Statistics of countries which populations convinced of vaccine safety
Fig. 3. Statistics of countries which populations convinced of vaccine safety (Pesce, 2019)

The statistical picture of vaccination denial in other countries also raises some questions. For instance, over the past decade more than half of the states in the United States have seen that their kindergartens and schools receive fewer vaccines against potentially dangerous diseases such as measles, polio, and hepatitis B (Pilkington, 2019). In particular, Georgia and Arkansas saw declines of more than 6%, meaning that six out of 100 children were not vaccinated against deadly diseases. However, the consequences of this failure occurred immediately, and by the end of 2018, the number of confirmed measles cases among children was twice as high as in 2017 (“Falling vaccination rates,” 2018). In many ways, it was the voluntary refusal of certified vaccination that caused such an increase in the number of long cured diseases.

Narrower statistics allow us to determine that abandonment is primarily among parents. Thus, Blaszczak-Boxe (2016) reported that between 2006 and 2013, the number of pediatricians registering a parent’s refusal of vaccination increased to 87% compared to 75% previously. The ultimate impact of this decision is felt by students, who may not always agree with their parents. According to Morrison et al. (2020), about 24,000 Texas schoolchildren were not vaccinated between 2012 and 2018 because of a voluntary waiver by their parents or their guardians. However, the authors of this study have shown that white people and citizens with higher education are more likely to refuse vaccinations.

Regarding the future vaccine against coronavirus infection, some facts should be further discussed. The study, conducted on a sample of older adults, found that although 86% of mature patients are going to get vaccinated, 14% have not yet decided or will even firmly reject the proposal (Williams et al., 2020). Such data seem to be optimistic overall, although some fears do exist about the older population, which is a category of vulnerability. Another research shows that about 26% of interviewed adults will refuse the coronavirus vaccine (“Ipsos survey for the World Economic Forum,” 2020). Based on these data, it must be assumed that there is an age dependence in the question of vaccination acceptance.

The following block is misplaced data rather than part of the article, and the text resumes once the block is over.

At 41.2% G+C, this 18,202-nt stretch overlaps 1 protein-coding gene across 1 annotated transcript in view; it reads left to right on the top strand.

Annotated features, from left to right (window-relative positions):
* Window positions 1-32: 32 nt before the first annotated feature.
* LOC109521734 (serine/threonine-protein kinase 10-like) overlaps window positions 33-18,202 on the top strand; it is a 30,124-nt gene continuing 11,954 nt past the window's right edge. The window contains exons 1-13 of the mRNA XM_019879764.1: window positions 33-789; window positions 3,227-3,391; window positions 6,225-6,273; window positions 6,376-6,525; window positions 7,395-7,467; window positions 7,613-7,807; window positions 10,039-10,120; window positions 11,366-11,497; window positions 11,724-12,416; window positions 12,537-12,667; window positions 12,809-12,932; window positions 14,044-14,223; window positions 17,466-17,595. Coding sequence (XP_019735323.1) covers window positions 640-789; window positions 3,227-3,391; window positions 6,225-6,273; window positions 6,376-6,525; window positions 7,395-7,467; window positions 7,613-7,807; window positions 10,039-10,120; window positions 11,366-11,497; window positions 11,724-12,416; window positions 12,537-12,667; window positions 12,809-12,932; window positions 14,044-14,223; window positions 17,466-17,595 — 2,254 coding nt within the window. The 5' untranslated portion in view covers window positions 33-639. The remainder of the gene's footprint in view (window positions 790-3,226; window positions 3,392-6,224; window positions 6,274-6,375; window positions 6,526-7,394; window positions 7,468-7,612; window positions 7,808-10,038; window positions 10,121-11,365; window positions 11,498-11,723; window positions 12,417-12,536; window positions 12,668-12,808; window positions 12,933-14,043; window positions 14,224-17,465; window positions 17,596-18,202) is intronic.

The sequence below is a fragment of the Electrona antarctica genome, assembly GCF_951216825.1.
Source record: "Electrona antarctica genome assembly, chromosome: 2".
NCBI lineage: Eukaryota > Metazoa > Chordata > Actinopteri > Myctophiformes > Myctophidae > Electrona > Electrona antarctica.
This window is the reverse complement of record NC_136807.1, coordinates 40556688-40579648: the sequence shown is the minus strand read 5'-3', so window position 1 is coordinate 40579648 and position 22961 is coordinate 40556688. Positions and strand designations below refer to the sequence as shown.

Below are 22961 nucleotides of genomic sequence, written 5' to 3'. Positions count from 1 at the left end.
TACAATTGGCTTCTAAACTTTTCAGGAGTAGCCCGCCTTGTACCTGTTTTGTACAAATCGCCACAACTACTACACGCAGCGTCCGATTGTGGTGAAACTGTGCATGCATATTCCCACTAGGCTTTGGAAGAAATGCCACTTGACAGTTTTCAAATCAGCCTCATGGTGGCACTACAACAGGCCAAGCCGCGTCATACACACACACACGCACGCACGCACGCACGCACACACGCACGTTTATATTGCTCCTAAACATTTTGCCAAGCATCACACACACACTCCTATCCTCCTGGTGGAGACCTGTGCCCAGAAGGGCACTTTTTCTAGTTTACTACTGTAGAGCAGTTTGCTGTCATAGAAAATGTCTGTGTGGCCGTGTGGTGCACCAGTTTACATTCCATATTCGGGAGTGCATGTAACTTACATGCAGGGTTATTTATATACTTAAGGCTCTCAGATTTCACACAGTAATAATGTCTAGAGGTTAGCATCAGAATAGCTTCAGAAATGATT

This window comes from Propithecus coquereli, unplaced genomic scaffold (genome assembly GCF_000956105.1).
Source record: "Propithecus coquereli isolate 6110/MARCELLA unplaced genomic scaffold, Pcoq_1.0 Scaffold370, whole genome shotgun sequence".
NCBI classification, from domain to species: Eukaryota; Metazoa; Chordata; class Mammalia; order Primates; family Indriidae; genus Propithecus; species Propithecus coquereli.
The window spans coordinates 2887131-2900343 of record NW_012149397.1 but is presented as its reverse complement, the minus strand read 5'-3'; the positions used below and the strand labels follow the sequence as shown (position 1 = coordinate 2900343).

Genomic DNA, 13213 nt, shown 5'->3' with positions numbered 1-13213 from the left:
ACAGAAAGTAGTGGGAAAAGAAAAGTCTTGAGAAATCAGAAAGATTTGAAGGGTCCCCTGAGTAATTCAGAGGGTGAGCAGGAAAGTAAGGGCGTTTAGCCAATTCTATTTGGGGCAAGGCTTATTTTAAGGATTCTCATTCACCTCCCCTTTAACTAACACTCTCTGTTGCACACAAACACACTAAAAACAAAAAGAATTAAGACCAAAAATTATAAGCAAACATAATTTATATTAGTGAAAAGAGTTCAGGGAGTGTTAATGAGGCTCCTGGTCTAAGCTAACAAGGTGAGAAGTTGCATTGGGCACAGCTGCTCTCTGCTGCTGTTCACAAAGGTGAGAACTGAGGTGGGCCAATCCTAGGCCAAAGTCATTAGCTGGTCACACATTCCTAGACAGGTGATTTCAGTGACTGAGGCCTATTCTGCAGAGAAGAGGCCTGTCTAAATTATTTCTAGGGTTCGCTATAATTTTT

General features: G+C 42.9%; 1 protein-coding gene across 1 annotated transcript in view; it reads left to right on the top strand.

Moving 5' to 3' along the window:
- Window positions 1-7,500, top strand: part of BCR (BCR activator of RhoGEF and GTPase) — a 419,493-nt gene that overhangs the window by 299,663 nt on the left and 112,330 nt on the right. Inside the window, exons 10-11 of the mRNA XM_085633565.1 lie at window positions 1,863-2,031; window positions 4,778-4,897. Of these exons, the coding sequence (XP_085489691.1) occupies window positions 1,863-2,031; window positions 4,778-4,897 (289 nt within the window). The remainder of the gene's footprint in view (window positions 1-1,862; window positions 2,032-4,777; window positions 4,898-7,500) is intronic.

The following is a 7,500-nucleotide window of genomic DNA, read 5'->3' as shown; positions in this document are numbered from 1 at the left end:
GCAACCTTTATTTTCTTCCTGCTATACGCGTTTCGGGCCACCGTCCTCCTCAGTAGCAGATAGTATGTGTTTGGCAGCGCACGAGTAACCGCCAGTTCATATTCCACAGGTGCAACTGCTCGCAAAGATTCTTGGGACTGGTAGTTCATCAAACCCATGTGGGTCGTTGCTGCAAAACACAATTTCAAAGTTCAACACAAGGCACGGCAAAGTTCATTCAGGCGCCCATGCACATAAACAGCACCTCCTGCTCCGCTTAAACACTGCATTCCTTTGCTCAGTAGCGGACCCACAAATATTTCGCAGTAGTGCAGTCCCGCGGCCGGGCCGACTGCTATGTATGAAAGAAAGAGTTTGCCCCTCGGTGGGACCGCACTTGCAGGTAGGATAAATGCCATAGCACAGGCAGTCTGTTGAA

Moreover, the rate of acceptance of the vaccine — including COVID-19 — is clearly divided between some groups. For instance, Malik et al. (2020) showed that Black and unemployed Americans were the most likely to reject the vaccine: although this is not consistent with Morrison et al. (2020). A French survey showed that there is a direct positive correlation with income: the lower the income of citizens, the more likely it is that they refuse to get vaccinated (COCONEL Group, 2020). At the same time, an Australian study links refusal of vaccine to a person’s level of education, arguing that higher levels guarantee the acceptance of a vaccine (Dodd et al., 2020). Thus, there are very clear distinctions in vaccine acceptance, but these differ from country to country. These data suggest that governments should examine the predictors of failure as deeply as possible and conduct outreach to the public.

Interpretation and Search for Reasons